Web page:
Decision to limit school cereal options has drawn mixed reviews

  • Article by: COREY MITCHELL , Star Tribune
  • Updated: May 4, 2011 - 8:45 AM

Banning heavily sweetened cereals from the breakfast menu is the first step in Minneapolis' effort to wean students off two staples of the modern American diet: sugar and sodium.

Cocoa Puffs and Cookie Crisp are now cafeteria contraband in the Minneapolis School District.

Froot Loops and Frosted Flakes? Forbidden.

Banning heavily sweetened cereals from the breakfast menu is the first step in Minneapolis' effort to wean students off two staples of the modern American diet: sugar and sodium.

Minneapolis swapped out some of the more sugary cereals for good in March during "National School Breakfast Week."

Students now have their choice of seven General Mills and Kellogg's brands: Frosted Mini-Wheats, Honey Kix, Kashi Heart to Heart, MultiGrain Cheerios, Rice Chex, Rice Krispies and Wheaties.

The new options aren't as pleasing to the students' palates. In less than two months, nutrition services director Rosemary Dederichs has already noticed a decline in cereal consumption at breakfast.

"We knew it wasn't going to be the world's most popular change," Dederichs said.

The changes are in response to new federal dietary guidelines for school meals, which Dederichs helped establish in 2009. She was one of three school food directors to serve on the Nutrition Standards for the National School Lunch and Breakfast Programs commissioned by the national Institute of Medicine.

The Minneapolis schools were fortunate enough to have two representatives on the panel, though the other was unofficial.

University of Minnesota professor and nutritionist Lisa Harnack, who has two children in the district, also served. She also directs the college's Nutrition Coordinating Center.

During her school days in the 1970s and '80s, Harnack had her share of corn dog and Tater Tots lunches laden in heavy meats, starches and saturated fat.

What Harnack filled her stomach with back then wouldn't be allowed in the Minneapolis schools today.

She praised Dederich for improving the menu, including her push to get more whole grains on lunch trays, even though it isn't required by the Department of Agriculture.

"They're ahead of the game," Harnack said.

Minneapolis already meets 90 percent of the guidelines established under the Healthy, Hunger-Free Kids Act, according to Dederichs.

The goals of lowering sodium and adding more legumes, such as alfalfa, beans and peas, are still a work in progress.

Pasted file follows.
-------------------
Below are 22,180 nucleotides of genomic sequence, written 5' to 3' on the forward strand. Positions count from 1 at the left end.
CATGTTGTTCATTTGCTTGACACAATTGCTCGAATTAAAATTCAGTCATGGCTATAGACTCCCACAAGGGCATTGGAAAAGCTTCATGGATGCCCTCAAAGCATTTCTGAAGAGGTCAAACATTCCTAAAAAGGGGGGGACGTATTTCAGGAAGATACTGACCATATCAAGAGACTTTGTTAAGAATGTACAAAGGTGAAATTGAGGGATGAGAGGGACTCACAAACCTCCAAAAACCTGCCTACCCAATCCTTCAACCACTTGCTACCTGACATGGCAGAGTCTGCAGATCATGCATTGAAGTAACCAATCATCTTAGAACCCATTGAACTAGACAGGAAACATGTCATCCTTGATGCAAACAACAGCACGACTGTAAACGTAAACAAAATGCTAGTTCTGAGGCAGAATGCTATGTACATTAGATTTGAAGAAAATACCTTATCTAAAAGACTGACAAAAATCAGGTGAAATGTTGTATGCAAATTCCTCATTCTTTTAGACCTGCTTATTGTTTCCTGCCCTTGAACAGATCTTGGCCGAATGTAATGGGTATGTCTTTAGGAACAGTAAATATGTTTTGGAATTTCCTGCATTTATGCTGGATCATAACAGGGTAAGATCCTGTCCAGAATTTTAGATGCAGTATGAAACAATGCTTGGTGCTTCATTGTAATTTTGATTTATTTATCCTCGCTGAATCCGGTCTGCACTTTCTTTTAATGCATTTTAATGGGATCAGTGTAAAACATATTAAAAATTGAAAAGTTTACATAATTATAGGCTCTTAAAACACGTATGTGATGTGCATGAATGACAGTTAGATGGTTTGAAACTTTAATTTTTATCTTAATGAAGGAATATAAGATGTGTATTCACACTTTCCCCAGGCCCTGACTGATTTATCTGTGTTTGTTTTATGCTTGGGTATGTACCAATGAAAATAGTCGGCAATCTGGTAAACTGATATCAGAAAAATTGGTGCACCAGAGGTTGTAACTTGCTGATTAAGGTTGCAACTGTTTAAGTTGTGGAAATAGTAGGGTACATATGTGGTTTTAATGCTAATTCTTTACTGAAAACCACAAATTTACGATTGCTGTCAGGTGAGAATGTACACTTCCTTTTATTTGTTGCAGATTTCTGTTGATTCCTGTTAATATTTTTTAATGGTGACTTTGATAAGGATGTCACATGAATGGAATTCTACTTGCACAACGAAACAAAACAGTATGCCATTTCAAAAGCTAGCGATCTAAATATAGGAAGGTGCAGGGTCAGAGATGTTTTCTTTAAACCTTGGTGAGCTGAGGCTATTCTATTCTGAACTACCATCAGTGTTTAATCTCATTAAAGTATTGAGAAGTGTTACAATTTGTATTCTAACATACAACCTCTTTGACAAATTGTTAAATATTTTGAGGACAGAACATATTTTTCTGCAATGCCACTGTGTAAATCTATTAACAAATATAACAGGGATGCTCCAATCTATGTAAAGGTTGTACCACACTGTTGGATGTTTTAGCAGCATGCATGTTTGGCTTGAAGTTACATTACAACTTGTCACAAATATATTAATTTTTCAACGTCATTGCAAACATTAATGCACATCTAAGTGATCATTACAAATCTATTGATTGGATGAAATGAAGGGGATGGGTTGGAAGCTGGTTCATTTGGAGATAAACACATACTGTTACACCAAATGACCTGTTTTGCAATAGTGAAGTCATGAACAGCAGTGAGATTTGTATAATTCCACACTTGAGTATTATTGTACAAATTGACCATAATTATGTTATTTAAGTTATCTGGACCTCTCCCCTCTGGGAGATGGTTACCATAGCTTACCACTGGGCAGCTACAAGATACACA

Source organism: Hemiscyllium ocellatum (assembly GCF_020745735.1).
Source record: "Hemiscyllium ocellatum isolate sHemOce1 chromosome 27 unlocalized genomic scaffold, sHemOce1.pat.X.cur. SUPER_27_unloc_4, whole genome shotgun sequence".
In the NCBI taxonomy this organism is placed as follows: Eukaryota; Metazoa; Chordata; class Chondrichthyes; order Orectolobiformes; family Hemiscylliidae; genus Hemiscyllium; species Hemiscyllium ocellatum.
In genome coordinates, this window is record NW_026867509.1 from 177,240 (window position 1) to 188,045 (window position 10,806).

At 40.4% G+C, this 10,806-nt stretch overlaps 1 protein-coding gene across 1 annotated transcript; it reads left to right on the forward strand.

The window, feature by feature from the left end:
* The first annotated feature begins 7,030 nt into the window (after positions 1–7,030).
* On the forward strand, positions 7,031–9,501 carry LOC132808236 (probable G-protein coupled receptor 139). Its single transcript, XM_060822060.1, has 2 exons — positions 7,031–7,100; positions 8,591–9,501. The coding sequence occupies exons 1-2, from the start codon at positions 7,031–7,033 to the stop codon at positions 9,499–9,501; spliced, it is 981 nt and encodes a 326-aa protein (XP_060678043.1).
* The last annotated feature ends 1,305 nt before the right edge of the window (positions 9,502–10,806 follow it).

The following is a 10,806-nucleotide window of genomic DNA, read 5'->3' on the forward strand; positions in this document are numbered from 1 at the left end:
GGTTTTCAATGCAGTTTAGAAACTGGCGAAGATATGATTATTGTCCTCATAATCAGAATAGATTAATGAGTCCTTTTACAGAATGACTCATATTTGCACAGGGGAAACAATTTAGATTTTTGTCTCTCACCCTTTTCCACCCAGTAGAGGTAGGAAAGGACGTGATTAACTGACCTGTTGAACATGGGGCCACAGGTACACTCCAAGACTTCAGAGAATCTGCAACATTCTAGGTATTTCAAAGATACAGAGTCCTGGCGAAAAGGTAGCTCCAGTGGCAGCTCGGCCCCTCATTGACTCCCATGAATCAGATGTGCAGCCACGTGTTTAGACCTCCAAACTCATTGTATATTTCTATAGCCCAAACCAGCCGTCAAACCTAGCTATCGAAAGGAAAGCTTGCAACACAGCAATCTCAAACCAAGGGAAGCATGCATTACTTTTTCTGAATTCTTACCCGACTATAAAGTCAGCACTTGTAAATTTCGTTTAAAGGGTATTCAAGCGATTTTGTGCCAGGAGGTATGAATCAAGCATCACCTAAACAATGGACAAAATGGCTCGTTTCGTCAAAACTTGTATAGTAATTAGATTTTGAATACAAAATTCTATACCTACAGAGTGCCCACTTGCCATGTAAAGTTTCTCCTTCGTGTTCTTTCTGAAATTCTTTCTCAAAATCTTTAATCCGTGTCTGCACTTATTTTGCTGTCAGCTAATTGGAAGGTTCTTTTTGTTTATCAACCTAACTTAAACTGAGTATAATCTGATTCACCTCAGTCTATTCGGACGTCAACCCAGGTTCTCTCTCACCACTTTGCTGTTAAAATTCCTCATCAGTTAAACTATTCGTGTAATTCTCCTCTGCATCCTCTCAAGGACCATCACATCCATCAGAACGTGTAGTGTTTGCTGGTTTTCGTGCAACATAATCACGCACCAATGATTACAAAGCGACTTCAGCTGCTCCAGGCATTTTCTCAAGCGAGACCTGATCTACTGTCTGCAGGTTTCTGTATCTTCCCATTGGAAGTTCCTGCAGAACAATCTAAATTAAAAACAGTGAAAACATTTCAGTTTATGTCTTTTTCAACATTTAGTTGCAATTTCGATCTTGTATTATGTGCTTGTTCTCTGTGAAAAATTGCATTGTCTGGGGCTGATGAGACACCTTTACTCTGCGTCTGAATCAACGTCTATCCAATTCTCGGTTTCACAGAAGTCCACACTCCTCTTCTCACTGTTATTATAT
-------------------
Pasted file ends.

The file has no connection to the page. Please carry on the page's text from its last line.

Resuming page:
To cut back on sodium, the district ditched hot dogs, corn dogs, breaded chicken patties and its deep fryers in recent years. Ditto for desserts.

Most district schools also restrict or prohibit birthday snacks and holiday-themed treats. With 30 children in a class handing out birthday cupcakes, Halloween candy and Valentine's Day vittles, the calories can pile up over the course of a school year, Harnack said.

More districts across the nation have taken notice in hopes of removing the phrase "childhood obesity" from their vocabularies.

Obesity among school-aged children has more than tripled in the past three decades. Those obese youth are more likely candidates for a host of problems ranging from cardiovascular disease to sleep apnea and social problems, according to the Centers for Disease Control and Prevention's Division of Adolescent and School Health.

Some kids eat only at school

Poor, unbalanced diets are a major factor, especially for students whose only meals of the day come at school.

In Minneapolis, those kids could number in the thousands. Two-thirds of the district's 33,000 students qualify for free or reduced-price meals.

Data shows that tens of thousands of students eat in-school meals daily: Minneapolis serves breakfast to 12,000, lunch to 21,000 and snacks to 4,000 in after-school enrichment programs each day.

Loading them up with enough sugar and sodium to induce shock, instead of opting for whole grains, fruits and vegetables, is wrong, even if children don't see it that way, Dederich said.

"They're children," Dederichs said. "They're not going to go with what's healthy."

Harnack has advice for those parents with upset, cranky children crashing down from their sugar highs: Support the schools.

"Explain to your kids why the changes are happening," Harnack said. "Help our children grow up to be healthier."

Corey Mitchell • 612-673-4491

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